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The Alabama women's golf team is particularly grateful for the generosity of one former alum

Just how advantageous can it be for a college golf program to stay connected with its alumni? If you're Alabama, it recently resulted in a much-appreciated six-figure donation to the women's golf team.

The school announced Feb. 18 that it was establishing an endowed scholarship for the women's golf team after receiving a $250,000 gift in the name of Joy McCann Culverhouse, who is set to celebrate her 95th birthday March 6.

loop-culverhouse-260.jpgAlabama didn't field an official women's varsity golf team until 1974-75, but McCann Culverhouse played on a club team at the school when she was an undergraduate in Tuscaloosa in the early 1940s, ultimately finishing her studies in 1942 and earning a degree in arts and sciences. While affiliated with the Crimson Tide, she became the youngest winner of the Alabama Women's State Championship in 1941 (at age 21). She went on to win that title again in 1947 and won the 1961 Florida Women's Amateur among 27 championships she claimed in her college and amateur career.

McCann Culverhouse eventually married Hugh Culverhouse Sr., a tax lawyer who owned the NFL's Tampa Bay Buccaneers from their creation in 1976 until his death in 1994.

"I'm proud of the University of Alabama golf program," said Hugh Culverhouse Jr., McCann Culverhouse's son, who made the donation. "And I want the women's team to uphold the tradition of excellence my Mother brought to golf."

To help turn the donation into its own fundraising opportunity, Culverhouse will double the gift if others boosters can donate gifts of their own totaling $500,000.

"I am hoping that the publicity surrounding this endowment will serve to honor Joy McCann Culverhouse as the pioneer that she is, not only for the University of Alabama women's golf, but for women's amateur golf on the national level," said Alabama women's coach Mic Potter.

The initial recipient of the scholarship is Alabama freshman Lakareber Abe.

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News & Tours

Turns out LPGA Q School was the biggest event in women's college golf so far this season

In offering some final words of encouragement to Alison Lee prior to the start of last week's LPGA Tour Qualifying School, UCLA women's coach Carrie Forsyth proved prophetic.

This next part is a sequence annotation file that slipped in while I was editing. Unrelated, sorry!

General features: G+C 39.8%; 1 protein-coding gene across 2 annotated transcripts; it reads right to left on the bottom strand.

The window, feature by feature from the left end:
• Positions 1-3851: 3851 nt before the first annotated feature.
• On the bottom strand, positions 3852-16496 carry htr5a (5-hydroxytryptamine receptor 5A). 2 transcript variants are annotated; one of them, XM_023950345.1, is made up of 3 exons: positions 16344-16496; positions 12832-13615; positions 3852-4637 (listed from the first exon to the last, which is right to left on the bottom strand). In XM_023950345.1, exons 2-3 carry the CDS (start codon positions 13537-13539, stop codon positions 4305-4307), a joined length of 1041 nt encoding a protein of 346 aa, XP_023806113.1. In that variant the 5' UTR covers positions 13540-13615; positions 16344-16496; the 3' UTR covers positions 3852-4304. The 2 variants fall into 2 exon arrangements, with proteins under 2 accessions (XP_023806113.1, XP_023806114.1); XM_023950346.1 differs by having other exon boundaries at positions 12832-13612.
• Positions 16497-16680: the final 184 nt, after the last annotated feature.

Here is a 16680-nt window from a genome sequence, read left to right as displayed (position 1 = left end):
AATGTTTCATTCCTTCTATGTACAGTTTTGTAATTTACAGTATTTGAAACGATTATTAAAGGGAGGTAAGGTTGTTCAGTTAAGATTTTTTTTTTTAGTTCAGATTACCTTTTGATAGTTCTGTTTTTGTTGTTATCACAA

"I told her, if you're going to go out there and earn a card, go win the whole thing, too," Forsyth recalled.


Demonstrating to Forsyth once again just how good a listener she is, Lee, a 19-year-old from Valencia, Calif., went out and shot a 10-under 305 over 90 holes at LPGA International in Daytona Beach, Fla. The score secured her co-medalist honors with Australia's Minjee Lee and playing privileges for the 2015 LPGA season along with all players who finished inside the top 20 at Q school.

The moment was bittersweet for Lee (pictured) and Forsyth. The LPGA requires any amateurs who earn cards at Q school to turn pro immediately if they intend to use them. Thus, Lee, a first-team All-American a year ago who carded a 69.67 average this fall, must now forgo the rest of her college eligibility halfway through her sophomore season.

"I'm going to try and juggle school with golf at the same time," said Lee, who Golfstat had as the No. 2 ranked college player thus far in the 2014-15 season. "I still want to attend school so we'll see how my schedule will work, and we'll see how it all plays out as the year goes on."

"You have mixed emotions," said Forsyth, whose team ranked No. 7 through the fall. "Obviously she is a fantastic member of our program, but this is her dream, to play on the LPGA Tour. It's a big thing. My job isn't to deny that."

Related: Cheyenne Woods earns LPGA card

Forsyth spoke Sunday night after arriving in Las Vegas for the Women's Golf Coaches Association annual meeting. While how college golf and the LPGA might be able to work together better regarding Q school wasn't on any formal agenda, she suspected the topic might be broached at least informally.

"I don't know what the solution is," Forsyth said, sympathetic to the fact the LPGA has its own business to attend to and can't necessarily adjust its Q school schedule around the college golf calendar. "But this isn't something that's going to go away."